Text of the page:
Weekly Wire
Memphis Flyer License to Ill?

By Jim Hanas

MARCH 16, 1998:  Is local television news making us sick? Not just sick to ourstomachs or sick of endless self-promotion, but sick as a society?

It is according to Paul Klite, executivedirector of the Rocky Mountain Media Watch (RMMW). Last month, the Denver-based watchdoggroup filed petitions with the Federal Communications Commission asking the agency to denybroadcast-license renewals to four Denver television stations: KWGN, KCNC, KMGH, and KUSA.As Klite observes in a press release announcing the petitions, “Night after nightaudiences are terrified and titillated, aroused and manipulated, but not informed. Like anunbalanced diet, which gradually can lead to serious illness, the local TV news threatensthe health of our community.”

The petitions are based on “contentanalyses” carried out by the group that found the news programming on the fourstations to be “severely unbalanced, with excessive reporting of violent topics andtrivial stories and, consequently, inadequate news coverage of a wider range of storiesand vital social issues, including local elections, the arts, science, education, theenvironment, AIDS, children, and others.”

In other words, the petitions are aimed atthe sensationalism and other “entertainment techniques” that Klite thinksinterfere with responsible news coverage.

As a remedy, the organization is asking theFCC to require the stations to improve their newscasts, air public-service announcementsabout the “harmful side-effects” of television news, incorporate media literacyprograms into their schedules, instruct staff on the effects of media violence, andimprove coverage of local elections.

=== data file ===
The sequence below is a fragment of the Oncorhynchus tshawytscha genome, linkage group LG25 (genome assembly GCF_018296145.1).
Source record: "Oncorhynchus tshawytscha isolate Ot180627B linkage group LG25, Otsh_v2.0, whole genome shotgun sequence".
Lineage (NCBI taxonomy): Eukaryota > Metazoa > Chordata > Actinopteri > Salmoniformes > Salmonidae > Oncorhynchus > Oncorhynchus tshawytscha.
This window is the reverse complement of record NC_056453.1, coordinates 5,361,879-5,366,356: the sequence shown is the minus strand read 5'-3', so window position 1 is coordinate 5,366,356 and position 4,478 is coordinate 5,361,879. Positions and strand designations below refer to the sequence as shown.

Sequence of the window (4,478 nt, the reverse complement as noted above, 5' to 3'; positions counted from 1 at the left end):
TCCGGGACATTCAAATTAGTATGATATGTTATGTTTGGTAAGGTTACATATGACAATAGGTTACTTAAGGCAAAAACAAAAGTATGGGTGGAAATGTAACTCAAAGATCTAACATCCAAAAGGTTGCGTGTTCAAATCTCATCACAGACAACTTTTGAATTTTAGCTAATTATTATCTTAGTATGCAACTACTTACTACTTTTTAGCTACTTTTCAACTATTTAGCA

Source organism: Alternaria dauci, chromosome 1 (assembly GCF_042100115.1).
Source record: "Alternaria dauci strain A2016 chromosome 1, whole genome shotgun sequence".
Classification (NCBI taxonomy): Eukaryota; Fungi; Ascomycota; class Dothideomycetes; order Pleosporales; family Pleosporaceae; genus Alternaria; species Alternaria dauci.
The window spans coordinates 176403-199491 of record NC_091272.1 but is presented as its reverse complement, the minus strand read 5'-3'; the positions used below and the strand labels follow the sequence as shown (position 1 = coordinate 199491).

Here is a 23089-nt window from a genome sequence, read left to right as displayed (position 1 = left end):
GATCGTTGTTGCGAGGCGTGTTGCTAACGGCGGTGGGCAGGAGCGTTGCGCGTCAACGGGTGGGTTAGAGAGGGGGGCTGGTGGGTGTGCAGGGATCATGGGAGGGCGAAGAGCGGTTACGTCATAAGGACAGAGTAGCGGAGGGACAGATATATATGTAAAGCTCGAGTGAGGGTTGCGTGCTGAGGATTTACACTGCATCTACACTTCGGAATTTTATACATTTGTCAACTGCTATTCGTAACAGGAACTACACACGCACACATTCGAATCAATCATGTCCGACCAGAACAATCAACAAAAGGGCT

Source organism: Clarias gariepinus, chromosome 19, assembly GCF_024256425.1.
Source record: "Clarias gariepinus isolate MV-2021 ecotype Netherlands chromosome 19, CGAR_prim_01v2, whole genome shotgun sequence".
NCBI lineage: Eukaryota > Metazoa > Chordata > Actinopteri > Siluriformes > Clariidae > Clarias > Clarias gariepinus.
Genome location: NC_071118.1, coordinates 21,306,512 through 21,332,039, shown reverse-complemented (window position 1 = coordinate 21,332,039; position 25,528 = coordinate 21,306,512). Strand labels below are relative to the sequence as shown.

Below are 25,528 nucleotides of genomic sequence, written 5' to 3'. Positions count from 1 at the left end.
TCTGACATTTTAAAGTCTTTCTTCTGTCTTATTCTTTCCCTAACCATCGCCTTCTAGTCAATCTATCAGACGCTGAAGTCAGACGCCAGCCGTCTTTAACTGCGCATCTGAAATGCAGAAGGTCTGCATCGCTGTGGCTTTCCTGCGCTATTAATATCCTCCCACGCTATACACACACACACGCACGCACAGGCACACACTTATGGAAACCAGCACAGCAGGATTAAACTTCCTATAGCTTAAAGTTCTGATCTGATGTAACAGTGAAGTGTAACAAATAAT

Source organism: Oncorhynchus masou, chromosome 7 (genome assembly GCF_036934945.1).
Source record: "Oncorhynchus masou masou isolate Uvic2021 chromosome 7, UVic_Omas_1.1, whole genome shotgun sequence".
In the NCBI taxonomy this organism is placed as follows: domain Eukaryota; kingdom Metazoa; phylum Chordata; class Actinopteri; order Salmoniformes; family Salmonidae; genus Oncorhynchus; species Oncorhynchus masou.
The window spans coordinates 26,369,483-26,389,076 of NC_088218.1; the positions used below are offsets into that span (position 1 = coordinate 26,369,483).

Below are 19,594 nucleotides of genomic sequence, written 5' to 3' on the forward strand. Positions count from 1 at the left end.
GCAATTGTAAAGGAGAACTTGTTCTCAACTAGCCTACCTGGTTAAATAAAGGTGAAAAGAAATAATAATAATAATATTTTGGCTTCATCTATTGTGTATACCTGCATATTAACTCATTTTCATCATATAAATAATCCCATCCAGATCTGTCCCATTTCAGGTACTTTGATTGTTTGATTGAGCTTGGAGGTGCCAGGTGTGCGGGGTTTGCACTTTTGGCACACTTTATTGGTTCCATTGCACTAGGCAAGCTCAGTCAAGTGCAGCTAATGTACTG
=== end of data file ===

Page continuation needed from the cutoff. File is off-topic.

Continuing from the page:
Naturally, broadcast-industry insiders arecrying foul, arguing that the petitions are attempts to censor the news.

“[Involving] the FCC in determiningnews content is not something anyone in America wants to see,” says Barbara Cochran,president of the Radio-Television News Directors Association. “We think it’svery alarming that they think the solution is to get the government involved.”

Don Fitzpatrick, a consultant and editor ofShop Talk, a widely read industry newsletter, agrees, “I look at it ascensorship,” he says. “Anytime a group – whether it’s a watchdoggroup, the government, or an individual – says you shouldn’t be covering thatkind of news, it’s against the First Amendment.”

Klite disagrees. “We’ve gone outof our way to make sure that the remedies we are asking for do not interfere with thebroadcasters’ First Amendment rights,” he insists. “There’s thepeople’s First Amendment rights and there’s the broadcasters’ FirstAmendment rights, and sometimes they conflict.”

Saying newscasters should cover localelections, after all, is quite a bit different from saying they should not cover unpopularpolitical causes. And the FCC’s charge is to regulate the airwaves in the“public interest.” Not to mention the fact that Fitzpatrick’s blanket FirstAmendment statement would render newscasts completely impervious to criticism.

Roger Ogden – president and generalmanager of Denver’s KUSA – says such criticism is productive.

“We solicit pretty aggressively, everyday, feedback from our viewers,” he says. “We’re never immune to criticism,and we understand that we can make our product better.”

Ogden also says he believes that thepetitions were filed just to bring attention to the issue. “I don’t think it hasmuch merit at the [FCC] level,” he says.

And bring attention they have; not just tothe four Denver stations, but to the public responsibilities of television news generally.It’s easy to forget that broadcasters lease the airwaves from the public. Broadcastlicenses come up for renewal every eight years, at which time the public can comment onwhether or not renewals should be granted. Call it censorship or whatever you like, butactivism like RMMW’s is provided for by current regulations.

The Denver stations now have time torespond to the petitions, after which RMMW will be allowed a rebuttal. Klite admits,however, that the petitions have led into uncertain legal territory.

“License challenges are kind of a rarething these days,” he says.

If disaffection with the media continues togrow, however, they might become more common. Memphis-area licenses, by the way, were renewed last year and won’t come up again until 2005.

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